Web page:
San Cristobal, Mexico, February 5, 2007--
It is Monday.
Last Wednesday I took the shuttle over from
Remate to the big bus terminal city whose
name completely escapes me.
I bought a first class ticket (for not much
more money a lot more difference) for
Guatemala City, knowing I would not enjoy
being there, but it being necessary to go
through to get to Panajachel and San Pedro.
There was some stuff to see: gradually we
rose in elevation, crossed over from the
jungle where Tikal is and up onto a plateau
and I began to see cactuses. Cacti,
Not for very long however, as we continued
to rise and and soon came into real
Guatemala City seems to sit astraddle
several ravines. It is an enormous city,
the largest in Central America if I'm not
mistaken, about 2 million at last count.
And not what you´d call the Vienna of
Central America, if you get my drift. They
have cops standing in doorways with
sawed-off shotguns, barrels AND stocks, so
I guess they´re either expecting trouble or
NOT expecting trouble. But certainly
prepared for turning miscreants into pink
mist if the occasion arises. Not very
smiley guys, either: my best "Buenos
Noches" elicited only dead-eyed stares.
We got in at about 7 pm, and I immediately
caught a taxi over to the Hotel Fenix,
which my Lonely Planet book (a gift from
XRayBonnie, who was going home when I last
saw her and didn´t need it) recommends as
cheap. It is.
I spent the night sleeping with the light
on as usual in strange surroundings, and in
the morning caught another taxi over to
another bus terminal to take the chicken
bus up to Panajachel, which I did without
incident. After we had arrived in
Panajachel, which is on Lake Atitlan, about
6000 feet up, after a couple of false
I located a place to stay (Casa Maria, in
the alley branching off from the Guatemalan
Habitat for Humanity office)... there´s an
old caretaker guy there who plays marimba.
I didn´t get to hear him, but let´s just
assume that he´s muy fabuloso.
One thing I had wanted to do was play some
for people in bars and also money, so I set
out, CD in pocket, to check out the
possibilities. I hit pay dirt almost
instantly at the Pana Rock Cafe, where, the
CD piquing interest, I went back to the
Casa and got my guitar for a live audition
for the owner, a French babe named Pascale,
who immediately sent for some harmonica
dude named Slick to elicit his opinion,
I got the gig, at a considerable fee, for
the next night, Friday.
The interesting thing is that Slick turns
out to be the brother of Murry Kelly, an
excellent plues guitarist and generally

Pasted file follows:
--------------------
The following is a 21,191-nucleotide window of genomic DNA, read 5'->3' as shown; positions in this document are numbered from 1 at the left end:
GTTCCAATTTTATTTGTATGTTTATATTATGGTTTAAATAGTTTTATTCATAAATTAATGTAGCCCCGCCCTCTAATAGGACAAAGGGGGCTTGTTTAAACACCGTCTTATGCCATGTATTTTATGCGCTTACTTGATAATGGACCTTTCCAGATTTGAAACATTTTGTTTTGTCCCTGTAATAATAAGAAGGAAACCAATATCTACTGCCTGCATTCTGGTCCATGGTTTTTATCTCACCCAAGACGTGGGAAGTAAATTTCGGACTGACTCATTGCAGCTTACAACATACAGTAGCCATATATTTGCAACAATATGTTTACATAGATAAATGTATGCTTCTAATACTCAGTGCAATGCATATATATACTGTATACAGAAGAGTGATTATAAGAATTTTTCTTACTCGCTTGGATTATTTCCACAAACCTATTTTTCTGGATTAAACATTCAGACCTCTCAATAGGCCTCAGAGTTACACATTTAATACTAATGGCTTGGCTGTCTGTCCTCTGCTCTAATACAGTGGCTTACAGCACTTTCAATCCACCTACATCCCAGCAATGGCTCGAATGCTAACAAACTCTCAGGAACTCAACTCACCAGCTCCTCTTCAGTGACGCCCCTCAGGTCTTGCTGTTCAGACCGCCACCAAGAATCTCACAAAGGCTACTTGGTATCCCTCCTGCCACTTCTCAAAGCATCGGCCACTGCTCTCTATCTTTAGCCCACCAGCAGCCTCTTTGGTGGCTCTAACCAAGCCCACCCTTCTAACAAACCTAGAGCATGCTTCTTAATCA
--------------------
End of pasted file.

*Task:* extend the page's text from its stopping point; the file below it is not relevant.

all-around classy guy whom I´d known in
Albuquerque in the late 80s. Small world.
So I hung around Panajachel a while, made a
boat trip over and back to San Pedro, lined
up a couple of gigs there, which I had to
cancel because af an email from home about
some business I´ve been neglecting.
Here´s the deal on Panajachel and San
Panajachel is the place where the rich
people from Guatemala City come for the
weekends and then go home, mostly. San
Pedro is a lot more laid back, very heavily
populated with, well, if it were 1967,
they'd be hippies. A lot of Americans did
come down then and some bought land and now
you got your third-generation Gringomalan.
I like both towns, but if you like a lot of
action, then Panajachel. If you like laid
back, San Pedro.
I played the gig at Pana Rock, got dinero,
had mucho fun, got mucho borracho and went
back to the Casa. Next morning I went with
Slick and bought a few regalos for the
wimmins back home, and set out via chicken
bus for the ultimate goal of San Cristobal
in Mexico, and from there to take the bus
over to Cancun and fly out from there.
I crossed into Mexico with no international
incidents (when I'd turned in my Mexican
tourist visa at Chetumal to avoid paying
another 10 bucks or so, they'd warned me
that if I came back through Mexico, it
would cost me a lot of dinero for another.
Didn't happen. The old dude guard at the
Mexico border just had me fill out another
and waved me through (I told him I'd lost
my original..."Lo ciento. Es perdido"
seemed to work).
I began this narrative in Gringotenango
(the slang word for Panajachel, used by
locals and expats alike, means "place of
the Gringos"). But time, travel and events
have overtaken me and this is the first
chance I've had to update it all.
Today I leave on the non-chicken bus for
Cancun, a distance of about 800 miles, it
If anything bad, or good, happens on the
way, I'll let you know.
Otherwise, the next installment from me
will be from El Rancho Tedioso, back in
Tennessee, because I got a lot to reflect
on about a lot of things.
I'll also include an mp3 and some pics from
Hasta la vista, baby